Yesterday, as is more and more the case, I turned on my camera in each of my classes. The video camera has become a kind of reliable pedagogical tool, which I use partly because there is pressure from Curt to provide fodder for his efforts to effectively advertise our hagwon, and which I will happily support, but also because I have found that my students, as much as they groan and complain about the camera, actually respond to it very positively, speaking with more focus, with more effort, and more entertainingly, too.
Below is a sampling of yesterday's video caps. Mostly, these days, I don't post my recordings to youtube – I'm a bit lazy (it took me 2 hours to minimally reformat, edit and upload these) and they weren't being used or viewed much. I will let Curt look through the raw clips if he wants, and a few times he's taken some things or asked me to compile some things. I still think that if I was willing put in the effort, it would be cool to have a daily "video diary" of my classroom work.
So here is a one day's video diary of student work in speaking classes at various levels.
At the start of the day, yesterday, I was coaching two students (siblings) with special prepartion for speeches they want to submit to a contest. I think the older brother's speech was a bit boring (and he was stubborn about applying my advice to make it more interesting). I think the younger sister has a good chance of some kind of prize – she's remarkable for someone who has never lived or studied abroad.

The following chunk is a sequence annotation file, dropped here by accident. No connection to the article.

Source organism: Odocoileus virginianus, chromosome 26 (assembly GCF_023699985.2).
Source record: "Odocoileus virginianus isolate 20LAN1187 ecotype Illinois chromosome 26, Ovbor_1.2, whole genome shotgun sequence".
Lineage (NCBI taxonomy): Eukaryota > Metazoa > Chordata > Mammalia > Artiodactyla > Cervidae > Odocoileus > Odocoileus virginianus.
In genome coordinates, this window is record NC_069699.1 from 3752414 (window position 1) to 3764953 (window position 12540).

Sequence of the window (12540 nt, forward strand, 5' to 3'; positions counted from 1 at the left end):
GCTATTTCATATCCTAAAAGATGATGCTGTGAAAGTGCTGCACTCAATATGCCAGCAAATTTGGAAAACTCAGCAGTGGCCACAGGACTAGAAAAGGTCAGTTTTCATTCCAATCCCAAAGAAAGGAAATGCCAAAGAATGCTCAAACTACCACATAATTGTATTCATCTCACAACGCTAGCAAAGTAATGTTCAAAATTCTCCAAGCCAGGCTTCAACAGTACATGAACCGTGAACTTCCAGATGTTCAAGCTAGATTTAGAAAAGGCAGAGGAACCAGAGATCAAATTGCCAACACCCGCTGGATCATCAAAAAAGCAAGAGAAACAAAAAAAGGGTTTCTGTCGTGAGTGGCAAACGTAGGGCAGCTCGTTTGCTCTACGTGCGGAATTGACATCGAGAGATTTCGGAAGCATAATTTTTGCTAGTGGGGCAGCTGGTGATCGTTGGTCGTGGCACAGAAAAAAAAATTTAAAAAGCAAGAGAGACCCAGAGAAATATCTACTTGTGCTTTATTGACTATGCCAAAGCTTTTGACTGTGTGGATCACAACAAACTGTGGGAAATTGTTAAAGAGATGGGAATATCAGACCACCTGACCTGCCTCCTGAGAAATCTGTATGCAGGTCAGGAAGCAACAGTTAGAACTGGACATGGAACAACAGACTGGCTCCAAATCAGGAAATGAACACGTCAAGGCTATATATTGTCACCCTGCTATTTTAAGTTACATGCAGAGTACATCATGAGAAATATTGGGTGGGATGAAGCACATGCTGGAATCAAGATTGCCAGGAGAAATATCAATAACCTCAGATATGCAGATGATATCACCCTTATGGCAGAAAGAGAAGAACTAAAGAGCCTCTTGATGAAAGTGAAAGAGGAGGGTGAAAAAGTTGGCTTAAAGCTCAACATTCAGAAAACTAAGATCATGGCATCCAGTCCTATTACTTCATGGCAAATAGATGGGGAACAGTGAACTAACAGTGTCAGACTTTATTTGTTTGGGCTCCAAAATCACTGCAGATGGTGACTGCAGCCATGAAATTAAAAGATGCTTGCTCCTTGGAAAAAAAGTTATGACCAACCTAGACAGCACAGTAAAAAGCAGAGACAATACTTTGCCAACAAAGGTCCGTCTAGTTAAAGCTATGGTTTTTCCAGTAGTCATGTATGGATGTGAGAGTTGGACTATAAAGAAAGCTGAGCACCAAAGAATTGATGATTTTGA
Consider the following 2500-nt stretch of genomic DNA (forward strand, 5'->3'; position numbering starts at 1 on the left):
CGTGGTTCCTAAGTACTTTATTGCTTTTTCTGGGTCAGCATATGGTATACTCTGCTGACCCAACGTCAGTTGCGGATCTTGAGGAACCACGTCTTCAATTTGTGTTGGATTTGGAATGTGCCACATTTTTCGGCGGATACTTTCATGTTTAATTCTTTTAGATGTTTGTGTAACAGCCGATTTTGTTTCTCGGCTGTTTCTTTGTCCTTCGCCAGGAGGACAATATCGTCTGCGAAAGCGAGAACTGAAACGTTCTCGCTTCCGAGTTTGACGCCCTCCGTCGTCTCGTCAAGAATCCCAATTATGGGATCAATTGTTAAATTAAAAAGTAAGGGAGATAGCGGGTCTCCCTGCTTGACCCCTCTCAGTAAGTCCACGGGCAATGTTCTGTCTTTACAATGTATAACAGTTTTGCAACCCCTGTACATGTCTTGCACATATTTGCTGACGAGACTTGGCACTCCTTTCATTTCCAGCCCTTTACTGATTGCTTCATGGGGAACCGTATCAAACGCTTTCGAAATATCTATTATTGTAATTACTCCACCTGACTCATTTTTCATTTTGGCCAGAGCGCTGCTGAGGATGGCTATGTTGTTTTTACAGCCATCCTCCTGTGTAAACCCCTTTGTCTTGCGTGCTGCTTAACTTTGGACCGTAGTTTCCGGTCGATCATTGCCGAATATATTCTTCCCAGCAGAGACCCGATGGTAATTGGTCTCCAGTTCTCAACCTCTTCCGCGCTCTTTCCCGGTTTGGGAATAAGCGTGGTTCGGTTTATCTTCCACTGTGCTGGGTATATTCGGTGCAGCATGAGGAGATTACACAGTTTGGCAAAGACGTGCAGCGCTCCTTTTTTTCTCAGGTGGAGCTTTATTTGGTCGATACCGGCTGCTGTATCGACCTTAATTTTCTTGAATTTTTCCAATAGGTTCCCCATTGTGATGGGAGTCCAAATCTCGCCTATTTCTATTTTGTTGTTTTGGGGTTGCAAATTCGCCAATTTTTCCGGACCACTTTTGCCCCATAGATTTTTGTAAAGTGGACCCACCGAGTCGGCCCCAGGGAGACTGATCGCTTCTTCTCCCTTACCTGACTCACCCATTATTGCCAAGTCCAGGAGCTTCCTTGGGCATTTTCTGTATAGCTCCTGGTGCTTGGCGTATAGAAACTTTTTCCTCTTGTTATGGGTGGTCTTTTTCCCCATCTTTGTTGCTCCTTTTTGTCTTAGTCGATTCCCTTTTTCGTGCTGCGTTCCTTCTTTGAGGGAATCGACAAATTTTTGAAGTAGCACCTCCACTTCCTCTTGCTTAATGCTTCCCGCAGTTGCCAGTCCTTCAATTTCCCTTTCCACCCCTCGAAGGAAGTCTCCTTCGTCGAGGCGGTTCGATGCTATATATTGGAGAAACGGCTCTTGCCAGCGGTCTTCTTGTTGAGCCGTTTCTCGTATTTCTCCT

Next, we practiced a little song in my Phonics class – these are near-beginners. Then, we practiced the anachronistically Christmas-themed roleplay (an adaptation of the story of Scrooge) in my slightly more advanced Sirius class (where I had to play several roles myself, including Mr Scrooge, because of absent students) – these kids voices are very hard to hear and the sound quality is terrible, I know.
Then, for two classes, we did TOEFL-style speaking – supposedly one-minute speeches. The middle-school students are a rather unmotivated group, none of whom really got close to a high-quality speech, but these were just practice speeches – their speech tests (on exact same topic) will be on Friday. The elementary students (the two girls in the second), on the other hand, are supposedly the top of the hagwon (certainly academically they are), although I think I have others who are better at speaking, specifically.
Finally, in my awesome new TOEFL1 middle school (really these are transitional kids, 6th-moving-to-7th, just now) we practiced longer, only lightly-prepared (and with zero notes) summaries of the Reading-vs-Listening variety known as TOEFL Speaking "Task 4" questions.
I suppose I decided to post these partly to give some picture of what it is I spend my day doing. I'm not just sitting around complaining.